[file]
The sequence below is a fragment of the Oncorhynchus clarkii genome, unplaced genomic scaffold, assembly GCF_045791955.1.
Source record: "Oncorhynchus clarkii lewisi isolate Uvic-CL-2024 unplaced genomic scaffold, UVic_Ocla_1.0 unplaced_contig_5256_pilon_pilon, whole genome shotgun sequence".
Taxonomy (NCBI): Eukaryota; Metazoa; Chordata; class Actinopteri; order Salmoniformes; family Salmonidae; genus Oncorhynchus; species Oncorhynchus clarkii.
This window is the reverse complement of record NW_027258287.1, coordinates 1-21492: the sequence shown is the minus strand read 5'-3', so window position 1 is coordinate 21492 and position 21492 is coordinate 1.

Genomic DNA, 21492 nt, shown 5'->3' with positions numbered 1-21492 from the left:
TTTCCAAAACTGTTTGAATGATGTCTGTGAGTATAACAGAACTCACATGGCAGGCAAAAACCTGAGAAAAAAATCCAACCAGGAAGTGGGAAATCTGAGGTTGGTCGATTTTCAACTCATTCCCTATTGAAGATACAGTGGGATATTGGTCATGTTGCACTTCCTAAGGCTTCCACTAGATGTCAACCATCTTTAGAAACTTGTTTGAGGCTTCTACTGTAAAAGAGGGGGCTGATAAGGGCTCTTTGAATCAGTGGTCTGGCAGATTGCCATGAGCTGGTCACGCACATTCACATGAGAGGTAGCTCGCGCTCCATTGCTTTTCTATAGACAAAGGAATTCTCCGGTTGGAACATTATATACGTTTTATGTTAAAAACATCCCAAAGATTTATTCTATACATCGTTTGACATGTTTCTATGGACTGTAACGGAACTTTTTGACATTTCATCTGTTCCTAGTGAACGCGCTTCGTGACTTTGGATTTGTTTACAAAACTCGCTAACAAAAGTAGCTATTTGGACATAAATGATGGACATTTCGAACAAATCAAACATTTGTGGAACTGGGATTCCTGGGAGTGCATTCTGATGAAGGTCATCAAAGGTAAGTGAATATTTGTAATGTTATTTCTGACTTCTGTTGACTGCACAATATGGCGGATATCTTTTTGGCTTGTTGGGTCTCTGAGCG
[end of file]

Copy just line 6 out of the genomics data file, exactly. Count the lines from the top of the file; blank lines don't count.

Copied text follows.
TTTCCAAAACTGTTTGAATGATGTCTGTGAGTATAACAGAACTCACATGGCAGGCAAAAACCTGAGAAAAAAATCCAACCAGGAAGTGGGAAATCTGAGGTTGGTCGATTTTCAACTCATTCCCTATTGAAGATACAGTGGGATATTGGTCATGTTGCACTTCCTAAGGCTTCCACTAGATGTCAACCATCTTTAGAAACTTGTTTGAGGCTTCTACTGTAAAAGAGGGGGCTGATAAGGGCTCTTTGAATCAGTGGTCTGGCAGATTGCCATGAGCTGGTCACGCACATTCACATGAGAGGTAGCTCGCGCTCCATTGCTTTTCTATAGACAAAGGAATTCTCCGGTTGGAACATTATATACGTTTTATGTTAAAAACATCCCAAAGATTTATTCTATACATCGTTTGACATGTTTCTATGGACTGTAACGGAACTTTTTGACATTTCATCTGTTCCTAGTGAACGCGCTTCGTGACTTTGGATTTGTTTACAAAACTCGCTAACAAAAGTAGCTATTTGGACATAAATGATGGACATTTCGAACAAATCAAACATTTGTGGAACTGGGATTCCTGGGAGTGCATTCTGATGAAGGTCATCAAAGGTAAGTGAATATTTGTAATGTTATTTCTGACTTCTGTTGACTGCACAATATGGCGGATATCTTTTTGGCTTGTTGGGTCTCTGAGCG